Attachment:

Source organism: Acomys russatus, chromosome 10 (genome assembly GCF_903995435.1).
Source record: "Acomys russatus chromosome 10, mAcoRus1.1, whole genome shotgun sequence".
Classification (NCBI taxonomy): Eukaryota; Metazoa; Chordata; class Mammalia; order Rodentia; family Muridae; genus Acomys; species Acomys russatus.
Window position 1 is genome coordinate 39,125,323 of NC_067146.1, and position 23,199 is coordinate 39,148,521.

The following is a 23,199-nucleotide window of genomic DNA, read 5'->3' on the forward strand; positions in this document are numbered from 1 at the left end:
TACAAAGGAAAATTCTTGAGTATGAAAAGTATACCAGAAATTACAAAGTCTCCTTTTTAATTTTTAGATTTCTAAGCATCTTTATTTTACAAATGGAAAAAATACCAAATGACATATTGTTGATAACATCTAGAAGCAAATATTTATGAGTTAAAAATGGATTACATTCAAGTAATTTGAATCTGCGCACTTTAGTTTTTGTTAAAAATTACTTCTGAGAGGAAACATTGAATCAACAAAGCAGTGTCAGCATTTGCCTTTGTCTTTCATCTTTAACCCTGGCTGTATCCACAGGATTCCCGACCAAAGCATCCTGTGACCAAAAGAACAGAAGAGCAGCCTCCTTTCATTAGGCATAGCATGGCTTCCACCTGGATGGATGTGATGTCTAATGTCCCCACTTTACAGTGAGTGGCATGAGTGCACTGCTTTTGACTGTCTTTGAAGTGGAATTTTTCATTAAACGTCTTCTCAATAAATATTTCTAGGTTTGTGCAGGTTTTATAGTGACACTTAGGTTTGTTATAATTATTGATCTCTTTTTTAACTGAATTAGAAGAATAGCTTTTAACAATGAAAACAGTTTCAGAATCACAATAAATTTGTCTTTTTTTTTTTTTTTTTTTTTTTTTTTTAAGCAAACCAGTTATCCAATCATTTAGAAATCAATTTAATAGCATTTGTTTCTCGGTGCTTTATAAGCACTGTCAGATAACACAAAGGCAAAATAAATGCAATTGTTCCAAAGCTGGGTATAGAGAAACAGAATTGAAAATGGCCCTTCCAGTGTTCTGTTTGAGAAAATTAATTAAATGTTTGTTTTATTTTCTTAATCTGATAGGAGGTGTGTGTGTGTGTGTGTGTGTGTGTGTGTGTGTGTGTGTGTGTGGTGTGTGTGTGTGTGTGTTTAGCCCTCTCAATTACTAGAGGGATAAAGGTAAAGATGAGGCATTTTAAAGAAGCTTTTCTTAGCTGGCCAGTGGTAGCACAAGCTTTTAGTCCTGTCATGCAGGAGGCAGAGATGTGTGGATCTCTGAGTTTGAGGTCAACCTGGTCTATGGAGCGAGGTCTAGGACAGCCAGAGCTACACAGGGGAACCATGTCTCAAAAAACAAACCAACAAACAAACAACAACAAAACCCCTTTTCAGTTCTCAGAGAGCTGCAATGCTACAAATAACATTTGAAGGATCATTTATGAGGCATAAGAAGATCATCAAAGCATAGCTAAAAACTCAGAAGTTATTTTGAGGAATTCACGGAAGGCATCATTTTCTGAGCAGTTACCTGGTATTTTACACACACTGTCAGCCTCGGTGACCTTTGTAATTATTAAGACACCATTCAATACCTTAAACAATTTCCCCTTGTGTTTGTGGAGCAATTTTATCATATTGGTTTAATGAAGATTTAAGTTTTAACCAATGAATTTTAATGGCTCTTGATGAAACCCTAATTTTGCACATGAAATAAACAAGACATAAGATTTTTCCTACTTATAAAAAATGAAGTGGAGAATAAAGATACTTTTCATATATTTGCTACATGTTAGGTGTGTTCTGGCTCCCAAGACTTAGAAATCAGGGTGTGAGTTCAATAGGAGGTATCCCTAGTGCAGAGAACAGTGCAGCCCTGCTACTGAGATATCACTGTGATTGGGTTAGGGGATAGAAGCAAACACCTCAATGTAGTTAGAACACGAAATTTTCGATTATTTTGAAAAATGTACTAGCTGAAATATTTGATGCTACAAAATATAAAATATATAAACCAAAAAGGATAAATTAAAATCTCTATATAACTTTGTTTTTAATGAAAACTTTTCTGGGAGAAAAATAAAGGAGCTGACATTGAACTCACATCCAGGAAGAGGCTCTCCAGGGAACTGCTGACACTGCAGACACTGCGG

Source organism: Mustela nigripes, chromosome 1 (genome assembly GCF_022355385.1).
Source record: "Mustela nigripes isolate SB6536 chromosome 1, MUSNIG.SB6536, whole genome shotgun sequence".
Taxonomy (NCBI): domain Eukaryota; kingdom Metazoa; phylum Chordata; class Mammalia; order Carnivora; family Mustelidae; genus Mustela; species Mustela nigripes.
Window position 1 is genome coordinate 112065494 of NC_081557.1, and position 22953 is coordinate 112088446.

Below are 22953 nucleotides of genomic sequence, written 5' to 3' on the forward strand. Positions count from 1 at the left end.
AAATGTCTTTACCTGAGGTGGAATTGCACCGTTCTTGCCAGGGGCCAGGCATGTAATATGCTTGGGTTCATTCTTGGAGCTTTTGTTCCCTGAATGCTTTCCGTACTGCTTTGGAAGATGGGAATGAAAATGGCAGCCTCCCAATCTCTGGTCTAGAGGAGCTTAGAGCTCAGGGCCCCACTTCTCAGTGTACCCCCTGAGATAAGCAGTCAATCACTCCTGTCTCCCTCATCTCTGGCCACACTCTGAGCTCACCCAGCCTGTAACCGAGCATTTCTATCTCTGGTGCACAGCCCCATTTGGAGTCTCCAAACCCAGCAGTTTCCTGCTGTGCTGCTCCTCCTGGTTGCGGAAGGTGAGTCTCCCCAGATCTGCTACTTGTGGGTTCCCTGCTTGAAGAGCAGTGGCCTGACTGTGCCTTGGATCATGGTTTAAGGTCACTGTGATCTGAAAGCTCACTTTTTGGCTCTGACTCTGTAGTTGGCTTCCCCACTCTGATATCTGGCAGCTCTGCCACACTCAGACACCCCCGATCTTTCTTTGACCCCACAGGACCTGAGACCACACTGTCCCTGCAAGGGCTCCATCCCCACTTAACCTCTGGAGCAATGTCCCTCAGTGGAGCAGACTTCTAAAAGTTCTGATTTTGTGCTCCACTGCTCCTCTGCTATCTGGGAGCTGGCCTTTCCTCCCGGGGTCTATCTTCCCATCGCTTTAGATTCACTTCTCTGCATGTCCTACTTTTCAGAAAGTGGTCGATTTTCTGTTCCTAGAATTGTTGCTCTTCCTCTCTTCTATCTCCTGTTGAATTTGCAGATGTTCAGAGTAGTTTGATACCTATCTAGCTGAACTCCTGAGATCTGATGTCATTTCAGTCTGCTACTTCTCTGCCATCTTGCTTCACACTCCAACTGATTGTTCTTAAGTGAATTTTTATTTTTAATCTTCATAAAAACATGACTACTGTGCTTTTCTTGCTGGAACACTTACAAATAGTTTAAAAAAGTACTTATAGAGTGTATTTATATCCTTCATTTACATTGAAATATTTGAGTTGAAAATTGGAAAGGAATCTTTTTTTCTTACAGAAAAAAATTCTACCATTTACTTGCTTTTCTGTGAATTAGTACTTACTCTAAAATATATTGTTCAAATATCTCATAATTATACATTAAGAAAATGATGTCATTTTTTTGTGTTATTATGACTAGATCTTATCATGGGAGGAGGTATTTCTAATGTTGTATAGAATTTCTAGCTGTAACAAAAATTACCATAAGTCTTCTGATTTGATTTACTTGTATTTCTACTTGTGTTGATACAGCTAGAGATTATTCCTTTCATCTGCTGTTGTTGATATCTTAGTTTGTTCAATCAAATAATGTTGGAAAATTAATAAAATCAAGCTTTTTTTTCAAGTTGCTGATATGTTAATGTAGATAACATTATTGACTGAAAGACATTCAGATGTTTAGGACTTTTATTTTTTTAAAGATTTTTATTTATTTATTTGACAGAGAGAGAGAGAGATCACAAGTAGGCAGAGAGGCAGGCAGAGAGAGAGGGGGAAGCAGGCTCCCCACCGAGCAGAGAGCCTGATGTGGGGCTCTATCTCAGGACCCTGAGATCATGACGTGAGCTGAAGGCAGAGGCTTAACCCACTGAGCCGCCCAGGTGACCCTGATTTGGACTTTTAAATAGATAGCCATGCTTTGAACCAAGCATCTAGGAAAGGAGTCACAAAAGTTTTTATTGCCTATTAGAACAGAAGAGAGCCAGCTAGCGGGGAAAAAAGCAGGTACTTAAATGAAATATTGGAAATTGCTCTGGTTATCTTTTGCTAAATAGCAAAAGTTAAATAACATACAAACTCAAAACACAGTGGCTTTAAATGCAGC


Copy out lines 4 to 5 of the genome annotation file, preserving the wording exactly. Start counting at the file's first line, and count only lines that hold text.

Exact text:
Window position 1 is genome coordinate 39,125,323 of NC_067146.1, and position 23,199 is coordinate 39,148,521.

The following is a 23,199-nucleotide window of genomic DNA, read 5'->3' on the forward strand; positions in this document are numbered from 1 at the left end: